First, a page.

“It was an expression of extreme stress,” police officer Paul Juhlin said on Svergies Television (SVT), which on Tuesday will start airing a reality television series about the Mälmo police force.
Juhlin was one of the officers present during the Malmö police’s response to December 2008 disturbances in the city’s Rosengård district, which is home to a high concentration of immigrants.
During the police action, riot police called young people “blattajävlar”, an ethnic slur which translates roughly into “damn coloured people” or “damn immigrants”.
The comments were caught on the police’s own video recordings of the response and later played during the trial of a young man charged with being one of the primary instigators of the unrest.
In the film sequence, officers make a number of racist and threatening comments
“You little monkey son of a bitch. Should I make him sterile when I catch him?” said one police officer on the tape.
“Yeah, he’s going to get beaten so badly that he won’t be able to stand on his own two legs,” answered a colleague.
While a preliminary criminal probe into the comments was dropped, two police officers were docked five days’ wages and reassigned by the police’s disciplinary committee.
Juhlin’s statements on the incident mark the first time a police officer has commented on the incident, which received a great deal of media attention at the time.
“There maybe hasn’t been the space to say something previously; no one sticks their head up to have it cut off,” he said, according to the Sydsvenskan newspaper.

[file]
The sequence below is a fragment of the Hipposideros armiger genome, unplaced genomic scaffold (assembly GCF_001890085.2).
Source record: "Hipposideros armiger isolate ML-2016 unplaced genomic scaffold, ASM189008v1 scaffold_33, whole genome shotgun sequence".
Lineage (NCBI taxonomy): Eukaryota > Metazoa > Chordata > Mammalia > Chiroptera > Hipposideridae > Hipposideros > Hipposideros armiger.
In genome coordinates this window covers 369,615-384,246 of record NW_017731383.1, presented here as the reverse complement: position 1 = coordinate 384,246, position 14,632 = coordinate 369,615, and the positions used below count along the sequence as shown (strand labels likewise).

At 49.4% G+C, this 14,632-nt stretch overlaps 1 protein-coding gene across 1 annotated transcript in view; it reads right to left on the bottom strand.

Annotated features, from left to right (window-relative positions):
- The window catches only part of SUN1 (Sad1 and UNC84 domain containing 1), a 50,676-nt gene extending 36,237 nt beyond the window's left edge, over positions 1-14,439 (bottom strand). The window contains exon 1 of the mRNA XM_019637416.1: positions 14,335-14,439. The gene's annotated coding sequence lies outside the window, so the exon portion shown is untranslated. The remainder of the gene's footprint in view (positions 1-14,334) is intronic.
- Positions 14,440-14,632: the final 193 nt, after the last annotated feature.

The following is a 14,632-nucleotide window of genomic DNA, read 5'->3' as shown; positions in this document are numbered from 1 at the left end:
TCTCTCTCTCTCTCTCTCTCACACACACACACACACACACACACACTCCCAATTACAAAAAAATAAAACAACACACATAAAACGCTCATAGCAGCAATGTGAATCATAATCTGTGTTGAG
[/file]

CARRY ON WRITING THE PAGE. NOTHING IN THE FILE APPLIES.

“I don’t want to defend the incident, but rather put it in a context that hasn’t previously come to light.”
According to Juhlin, the comments comparing the young people from Rosengård to monkeys wasn’t an expression of racism, but simply said in the heat of the moment as people began climbing on the police bus in which the officers were riding.
“Nasty things were said, to be sure. But it wasn’t about demeaning people; it wasn’t about racism, not about values; it was extremely stressful,” he told SVT.
Speaking with Sydsvenskan, Malmö police chief Ulf Sempert agreed with Juhlin’s assessment that the incident was stressful, but emphasized that didn’t excuse the officer’s comments.
“It’s not acceptable,” he said.
“It doesn’t matter that the police claimed that they were under a lot of stress.”
The incident, which came to light in February 2009, was followed by other revelations that police training materials used fictional characters named “Neger Niggersson” and “Oskar Neger” (Negro).